[ARCHIVED CONTENT] History and Background
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History and Background
Symbols of the Monarchy

The principal symbol of the Monarchy is often deemed to be the Sovereign themselves. However, throughout the history of the Monarchy the authority of the Sovereign has been represented by symbols.

The most notable symbols of Monarchy are the Crown Jewels and regalia, the Honours of Scotland and the Principality of Wales. Lesser known symbols include the Great Seal and personal emblems of the Monarch such as the Royal Standard and Coats of Arms. Even buildings such as Buckingham Palace, Windsor Castle and the Palace of Holyroodhouse are often said to be a physical representation of the Monarchy.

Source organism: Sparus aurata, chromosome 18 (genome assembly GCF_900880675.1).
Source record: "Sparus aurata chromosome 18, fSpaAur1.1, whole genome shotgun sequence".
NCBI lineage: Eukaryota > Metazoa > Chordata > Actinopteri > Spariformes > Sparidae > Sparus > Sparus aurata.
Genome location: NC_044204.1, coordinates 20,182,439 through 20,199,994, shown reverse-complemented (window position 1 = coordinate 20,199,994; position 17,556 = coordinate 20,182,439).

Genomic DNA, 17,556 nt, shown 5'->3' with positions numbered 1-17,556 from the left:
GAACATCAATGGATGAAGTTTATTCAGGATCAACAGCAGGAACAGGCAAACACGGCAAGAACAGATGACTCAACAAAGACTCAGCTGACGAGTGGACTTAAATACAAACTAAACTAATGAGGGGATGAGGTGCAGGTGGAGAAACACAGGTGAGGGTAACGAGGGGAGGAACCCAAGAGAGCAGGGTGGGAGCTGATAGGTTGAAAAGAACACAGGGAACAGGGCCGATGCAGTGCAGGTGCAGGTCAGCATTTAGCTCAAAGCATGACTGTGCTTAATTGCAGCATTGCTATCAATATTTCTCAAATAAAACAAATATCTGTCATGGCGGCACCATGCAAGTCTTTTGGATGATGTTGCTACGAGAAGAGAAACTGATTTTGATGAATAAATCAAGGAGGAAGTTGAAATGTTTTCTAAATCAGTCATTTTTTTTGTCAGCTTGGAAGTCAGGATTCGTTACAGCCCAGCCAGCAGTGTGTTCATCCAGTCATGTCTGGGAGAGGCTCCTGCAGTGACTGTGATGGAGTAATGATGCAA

Items such as the Crown Jewels, and especially the regalia, represent the continuity of the Monarchy. The regalia forms an integral part in the Coronation service for a new Sovereign and certain elements of the Crown Jewels are born before the Sovereign at the State Opening of Parliament. The Queen wears the Imperial State Crown as she delivers the speech.

The image of the Monarch is also seen as a symbol of the Monarchy with The Queen represented on items such as bank notes and stamps. Such images have been used for hundreds of years with images on Kings, Queens and Emperors being used on coins throughout Europe. Even ceremonies such as the Trooping of the Colour are seen as important symbols of the Monarchy.

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